Formal volunteering in later life is beneficial for both physical and psychological well-being. However, research has shown that older adults with key advantages, such as wealth, are more likely to volunteer and reap its benefits. In a new study published in the American Journal of Preventive Medicine, researchers found that lower-wealth volunteers may experience even greater health gains than higher-wealth volunteers.
In the US, around 29 million older adults volunteer through organisations each year, contributing three billion hours of service to the community at large. Volunteering is regarded as beneficial for volunteer health and some studies have even suggested the possibility that volunteering could become a low-cost, sustainable public health intervention.
‘Earlier studies with two to 20 years of follow-up have reported that, regardless of how volunteering was measured (for example, status, intensity, duration, or consistency), the activity was associated with higher self-rated health and fewer depressive symptoms,’ explained co-researcher Seoyoun Kim, PhD, Department of Sociology, Texas State University. ‘However, research points to potential selection bias, because older adults with key advantages, such as wealth, are more likely to volunteer and reap its benefits.’
‘In this new study, we wanted to challenge the “single regression coefficient” for the benefits of volunteering on health in the entire population,’ noted co-researcher Cal Halvorsen, PhD, MSW, Department of Social Work, Boston College. ‘We were interested in whether the effects of formal volunteering on health were different between the wealthiest and the least wealthy individuals (highest 20% versus lowest 20%). We were also interested in understanding the practical implications, particularly for low-wealth individuals.’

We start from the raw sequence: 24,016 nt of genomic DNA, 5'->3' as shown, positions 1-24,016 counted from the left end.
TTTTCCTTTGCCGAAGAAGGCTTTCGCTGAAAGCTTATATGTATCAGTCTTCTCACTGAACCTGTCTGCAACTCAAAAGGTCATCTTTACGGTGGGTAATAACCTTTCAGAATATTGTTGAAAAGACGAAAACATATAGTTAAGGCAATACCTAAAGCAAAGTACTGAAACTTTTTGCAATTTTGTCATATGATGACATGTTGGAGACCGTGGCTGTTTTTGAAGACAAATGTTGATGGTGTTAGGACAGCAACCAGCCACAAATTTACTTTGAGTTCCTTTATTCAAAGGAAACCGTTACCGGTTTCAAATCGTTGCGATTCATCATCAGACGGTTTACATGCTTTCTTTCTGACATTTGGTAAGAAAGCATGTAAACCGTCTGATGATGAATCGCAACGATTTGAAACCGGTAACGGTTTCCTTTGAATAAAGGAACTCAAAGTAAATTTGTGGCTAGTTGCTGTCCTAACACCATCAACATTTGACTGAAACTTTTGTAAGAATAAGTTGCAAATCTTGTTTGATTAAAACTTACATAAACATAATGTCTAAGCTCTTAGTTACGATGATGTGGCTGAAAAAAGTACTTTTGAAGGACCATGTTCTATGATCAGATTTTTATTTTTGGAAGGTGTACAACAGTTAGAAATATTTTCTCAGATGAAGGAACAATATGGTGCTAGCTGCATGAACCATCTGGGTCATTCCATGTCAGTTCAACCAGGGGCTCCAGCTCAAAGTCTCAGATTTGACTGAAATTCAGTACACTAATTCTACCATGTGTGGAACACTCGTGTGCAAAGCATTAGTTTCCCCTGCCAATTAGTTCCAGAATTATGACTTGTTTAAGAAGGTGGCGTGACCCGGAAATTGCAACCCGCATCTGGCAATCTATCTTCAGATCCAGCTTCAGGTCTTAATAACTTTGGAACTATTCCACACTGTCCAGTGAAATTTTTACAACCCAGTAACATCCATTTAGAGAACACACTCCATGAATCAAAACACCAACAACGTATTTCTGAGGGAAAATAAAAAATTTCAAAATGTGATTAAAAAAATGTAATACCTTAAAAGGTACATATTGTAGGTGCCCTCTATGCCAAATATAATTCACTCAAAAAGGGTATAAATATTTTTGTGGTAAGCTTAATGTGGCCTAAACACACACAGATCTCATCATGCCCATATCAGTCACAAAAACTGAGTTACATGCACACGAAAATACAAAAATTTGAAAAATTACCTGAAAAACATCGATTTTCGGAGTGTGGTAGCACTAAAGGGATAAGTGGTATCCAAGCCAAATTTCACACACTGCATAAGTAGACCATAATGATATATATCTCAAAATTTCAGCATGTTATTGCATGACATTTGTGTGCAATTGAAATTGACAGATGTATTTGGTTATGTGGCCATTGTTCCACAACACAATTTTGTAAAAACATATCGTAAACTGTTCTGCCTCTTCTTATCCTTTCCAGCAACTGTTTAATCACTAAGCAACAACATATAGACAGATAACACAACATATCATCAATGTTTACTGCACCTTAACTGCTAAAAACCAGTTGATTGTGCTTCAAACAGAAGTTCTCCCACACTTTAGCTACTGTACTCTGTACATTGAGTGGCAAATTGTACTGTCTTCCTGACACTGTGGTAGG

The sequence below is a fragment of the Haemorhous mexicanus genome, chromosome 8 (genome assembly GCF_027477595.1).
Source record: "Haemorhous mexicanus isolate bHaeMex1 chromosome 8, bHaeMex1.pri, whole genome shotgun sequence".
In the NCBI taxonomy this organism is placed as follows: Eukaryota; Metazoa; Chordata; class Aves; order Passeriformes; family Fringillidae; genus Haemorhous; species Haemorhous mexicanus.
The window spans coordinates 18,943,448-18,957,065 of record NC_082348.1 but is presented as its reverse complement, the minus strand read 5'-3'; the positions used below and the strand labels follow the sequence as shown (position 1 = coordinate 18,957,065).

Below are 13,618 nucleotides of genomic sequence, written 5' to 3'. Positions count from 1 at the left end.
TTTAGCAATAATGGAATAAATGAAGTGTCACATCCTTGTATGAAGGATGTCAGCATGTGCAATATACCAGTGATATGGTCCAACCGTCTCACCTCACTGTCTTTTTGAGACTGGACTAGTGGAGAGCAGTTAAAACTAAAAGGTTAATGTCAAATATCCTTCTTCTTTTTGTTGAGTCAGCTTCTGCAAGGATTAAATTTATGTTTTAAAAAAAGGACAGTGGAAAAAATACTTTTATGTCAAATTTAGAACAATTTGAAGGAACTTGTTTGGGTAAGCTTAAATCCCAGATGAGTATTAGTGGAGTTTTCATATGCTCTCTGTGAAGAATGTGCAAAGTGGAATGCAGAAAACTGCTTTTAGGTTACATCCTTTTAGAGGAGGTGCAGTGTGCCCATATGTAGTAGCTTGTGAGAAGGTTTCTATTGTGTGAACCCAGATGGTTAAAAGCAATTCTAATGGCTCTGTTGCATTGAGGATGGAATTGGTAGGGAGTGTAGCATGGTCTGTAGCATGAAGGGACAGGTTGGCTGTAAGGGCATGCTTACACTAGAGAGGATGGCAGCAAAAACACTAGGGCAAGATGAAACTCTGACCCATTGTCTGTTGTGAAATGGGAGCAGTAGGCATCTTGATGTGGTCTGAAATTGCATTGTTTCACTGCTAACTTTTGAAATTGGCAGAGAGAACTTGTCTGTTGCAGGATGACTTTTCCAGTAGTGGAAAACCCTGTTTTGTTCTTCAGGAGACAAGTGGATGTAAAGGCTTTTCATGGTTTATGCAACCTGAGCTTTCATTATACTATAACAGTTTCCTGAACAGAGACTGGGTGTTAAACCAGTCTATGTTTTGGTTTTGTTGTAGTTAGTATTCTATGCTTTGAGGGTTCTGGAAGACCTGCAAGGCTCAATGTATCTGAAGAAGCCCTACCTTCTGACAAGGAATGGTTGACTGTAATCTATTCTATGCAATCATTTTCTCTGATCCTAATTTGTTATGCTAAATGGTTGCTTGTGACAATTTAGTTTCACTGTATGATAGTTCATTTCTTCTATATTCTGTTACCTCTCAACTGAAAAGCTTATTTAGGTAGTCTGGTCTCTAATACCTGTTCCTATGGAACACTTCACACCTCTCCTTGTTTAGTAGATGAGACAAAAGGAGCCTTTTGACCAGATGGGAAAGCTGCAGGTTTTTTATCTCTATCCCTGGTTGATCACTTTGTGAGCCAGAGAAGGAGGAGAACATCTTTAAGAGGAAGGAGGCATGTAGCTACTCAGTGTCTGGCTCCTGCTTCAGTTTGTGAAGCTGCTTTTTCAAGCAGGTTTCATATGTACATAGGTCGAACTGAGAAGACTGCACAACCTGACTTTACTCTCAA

The researchers analysed data from nearly 90,000 observations from the Health and Retirement Study, a longitudinal and nationally representative US study funded by the National Institute on Aging and the Social Security Administration that surveys approximately 20,000 older adults every two years. They included observations from 2004–2016 using data from a previous wave to predict outcomes in the next wave to alleviate concerns about reverse causality. They also created a quasi-experimental study using statistical analyses to adjust for the fact that wealthier older adults were more likely to volunteer, among other factors, thereby reducing bias in their results.
Findings showed that in the full sample, volunteering enhanced self-reported health and reduced depressive symptoms for older adults in general. Significantly, those in the lowest wealth quintile experienced more gains in self-reported health from volunteering compared to their wealthy counterparts. Volunteering was associated with fewer depressive symptoms regardless of wealth status.
‘This study enhances our understanding of how formal volunteering influences health and well-being in two key ways,’ commented Dr Kim. ‘First, we echo previous research that finds that volunteering is beneficial for older adults’ physical and mental health. And second, through our advanced statistical procedures, we show that lower-wealth volunteers may experience even greater gains in self-reported health than higher-wealth volunteers.’
‘It is noteworthy that formal volunteering may operate as a health equaliser,’ added Dr Halvorsen. ‘Policymakers and charitable organisations tend to focus on the middle class to wealthy volunteers, but it’s important to eliminate barriers to volunteering among the least wealthy, such as lack of transportation, discrimination, or lack of organisational support.’
‘We already know that volunteering, in general, is good for you. Yet, what is notable about this study, is that it shows how volunteering’s health effect among older adults in the lowest wealth quintile – whose average wealth is negative – is stronger than for the highest wealth quintile of older adults. This is important, as the lowest wealth quintile of older adults began with lower self-rated health,’ stated the researchers.
Volunteering can provide many benefits to individuals, and it is possible that being involved in the work of non-profit and community organisations increases one’s social networks and access to important health promotion programmes which, in turn, influence the health of the lowest wealth volunteers the most.
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